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While his contributions to Ministry, the Revolting Cocks, and Pigface have earned him a reputation as a ferocious industrial rocker, singer/songwriter Chris Connelly's solo career has explored softer music that's more in line with Nick Cave, David Bowie, Leonard Cohen, and the later work of Scott Walker. Born and raised in Edinburgh, Scotland, Connelly listened to the glam sounds of David Bowie, Roxy Music, and T. Rex up to the point punk exploded on the scene. When he was only 14 he joined Rigor Mortis, a punky outfit that would morph into the experimental industrial band Fini Tribe. As Fini Tribe evolved, their use of spoken word samples and raw-sounding synthesizers brought them in line with the output of the Chicago-based Wax Trax! Records, original home to Front 242, Meat Beat Manifesto, and Ministry. Hoping they would be interested in releasing a single, Connelly brought Fini Tribe's music to Wax Trax!'s London office. It was there he ran into Al Jourgensen, Paul Barker, and Bill Rieflin — all Ministry members or friends who were now working on the over the top side project the Revolting Cocks. By the end of the day he'd recorded a demo with the three, and it wasn't long before he was leaving Fini Tribe to join the Revolting Cocks and make contributions to Ministry along with other Wax Trax! projects like the Cabaret Voltaire/Jourgensen project Acid Horse.
In 1991, the label released his solo debut, Whiplash Boychild. The ambitious effort was unlike anything Connelly or Wax Trax! had issued before, recalling Bowie and Bolan at times and experimenting with avant-garde song structures here and there. Also that year he hooked up with another Chicago-based industrial label, Invisible, and became involved in their Pigface, Murder Inc., and Damage Manual projects, which meant he was now rubbing shoulders with Geordie Walker of Killing Joke and former Public Image Ltd. drummer Martin Atkins. Atkins would then become involved in 1992's Phenobarb Bambalam, Connelly's dark and introspective sophomore solo effort. Shipwreck from 1994 was much more uplifting and referenced the singer's early love of glam rock with sharp guitars and Bowie-esque vocals. As the Wax Trax! label began to implode, Connelly spent 1996 working with industrial giants KMFDM for their XTORT album and recorded an a cappella version of the Wire song "A Mutual Friend" for Whore: Tribute to Wire. With Wax Trax! out of the picture, 1997's The Ultimate Seaside Companion (Revisited) appeared on Invisible. The album was more acoustic, more folk, and featured multi-instrumentalists Chris Bruce and Jim O'Rourke as members of the loosely knit backing band the Bells. Bruce would return for a second effort with the Bells, Blonde Exodus, which landed in 2001 with a much more muscular sound. Also appearing in 2001 was Largo, an album with Bill Rieflin that the two first imagined in 1990.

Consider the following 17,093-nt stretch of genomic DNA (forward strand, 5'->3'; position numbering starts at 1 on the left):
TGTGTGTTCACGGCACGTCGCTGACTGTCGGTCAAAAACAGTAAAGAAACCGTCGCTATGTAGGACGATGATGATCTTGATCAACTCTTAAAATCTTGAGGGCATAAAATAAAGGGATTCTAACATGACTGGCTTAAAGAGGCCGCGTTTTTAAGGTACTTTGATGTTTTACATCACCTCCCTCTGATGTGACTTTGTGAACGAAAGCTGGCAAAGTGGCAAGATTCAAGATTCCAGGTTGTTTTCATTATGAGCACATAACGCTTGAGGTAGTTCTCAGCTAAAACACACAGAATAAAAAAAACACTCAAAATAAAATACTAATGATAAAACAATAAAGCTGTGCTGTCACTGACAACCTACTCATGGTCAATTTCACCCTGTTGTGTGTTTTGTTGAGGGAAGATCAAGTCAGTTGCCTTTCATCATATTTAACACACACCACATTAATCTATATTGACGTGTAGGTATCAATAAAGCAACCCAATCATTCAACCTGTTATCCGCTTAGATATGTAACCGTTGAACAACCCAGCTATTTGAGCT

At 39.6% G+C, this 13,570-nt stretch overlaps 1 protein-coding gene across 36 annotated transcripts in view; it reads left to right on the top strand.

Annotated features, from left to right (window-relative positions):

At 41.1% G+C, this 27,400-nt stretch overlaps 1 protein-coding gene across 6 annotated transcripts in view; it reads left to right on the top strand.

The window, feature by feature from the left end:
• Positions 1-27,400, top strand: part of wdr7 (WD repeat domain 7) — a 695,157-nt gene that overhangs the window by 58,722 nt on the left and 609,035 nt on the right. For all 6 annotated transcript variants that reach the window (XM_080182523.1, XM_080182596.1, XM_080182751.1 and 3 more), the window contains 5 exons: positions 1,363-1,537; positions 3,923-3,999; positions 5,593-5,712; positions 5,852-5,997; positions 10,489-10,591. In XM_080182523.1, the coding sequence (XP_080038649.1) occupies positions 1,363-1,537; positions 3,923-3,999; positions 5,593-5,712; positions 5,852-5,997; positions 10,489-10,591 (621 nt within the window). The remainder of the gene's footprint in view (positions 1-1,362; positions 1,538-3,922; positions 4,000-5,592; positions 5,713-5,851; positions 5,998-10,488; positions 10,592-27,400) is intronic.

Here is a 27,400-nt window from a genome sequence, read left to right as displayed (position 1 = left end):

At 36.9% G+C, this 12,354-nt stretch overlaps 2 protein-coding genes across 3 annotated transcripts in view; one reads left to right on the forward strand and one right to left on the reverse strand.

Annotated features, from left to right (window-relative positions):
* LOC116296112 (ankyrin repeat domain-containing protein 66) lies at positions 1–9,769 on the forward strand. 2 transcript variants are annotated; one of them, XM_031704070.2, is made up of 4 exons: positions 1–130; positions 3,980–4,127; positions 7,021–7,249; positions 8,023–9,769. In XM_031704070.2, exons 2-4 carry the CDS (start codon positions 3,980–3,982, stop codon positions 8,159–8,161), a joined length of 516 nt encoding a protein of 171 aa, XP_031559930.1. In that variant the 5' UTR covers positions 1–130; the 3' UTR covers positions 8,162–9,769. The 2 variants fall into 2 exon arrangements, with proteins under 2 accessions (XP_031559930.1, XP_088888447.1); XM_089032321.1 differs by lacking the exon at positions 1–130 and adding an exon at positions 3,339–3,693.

In 2002, Connelly was back on his own with Private Education, an album released by the Invisible-related label Underground, Inc. That same year the label also released the two-CD Initials C.C., which collected "outtakes, rarities and personal favourites" from all the various projects Connelly had been involved with, save Ministry. He was back on Invisible proper for the 2004 release Night of Your Life, which received rave reviews across the board. In 2006 the six-CD set simply titled Box Set appeared on Invisible. The box collected all of Connelly's work for Invisible and Underground, Inc. along with the new live disc Lounge Ax, Bottle, and Elsewhere. Members of Joan of Arc, U.S. Maple, and Town and Country appeared on his improv-minded 2007 effort The Episodes. The album was released by Durtro Jnana — home to eccentrics like Current 93, Nurse with Wound, and Antony and the Johnsons — and was recorded partially outdoors. Connelly returned to somewhat more conventional song structures for 2009's Pentland Firth Howl, a collection of songs about his native Scotland, whose titles were all latitudinal and longitudinal geographic points. The gloriously lonely album was pretty much performed on acoustic guitar and harmonica. Connelly is among the most restless — if soft-spoken — musicians when it comes promoting his own work. In 2010 he released the wonderfully ambitious How This Ends on Lens Records. It is a two-part suite comprised of two long parts of the title track. Connelly produced it at a number of Chicago studios and enlisted a group of friends — including James "Marlon" Magas, Tania Bowers, Zak Boerger, Sanford Parker, David Levine, Gordon Sharp, Izi Coonagh, and Brent Gutzeit — in the recording process. The more straight-ahead rock album Artificial Madness followed in 2011.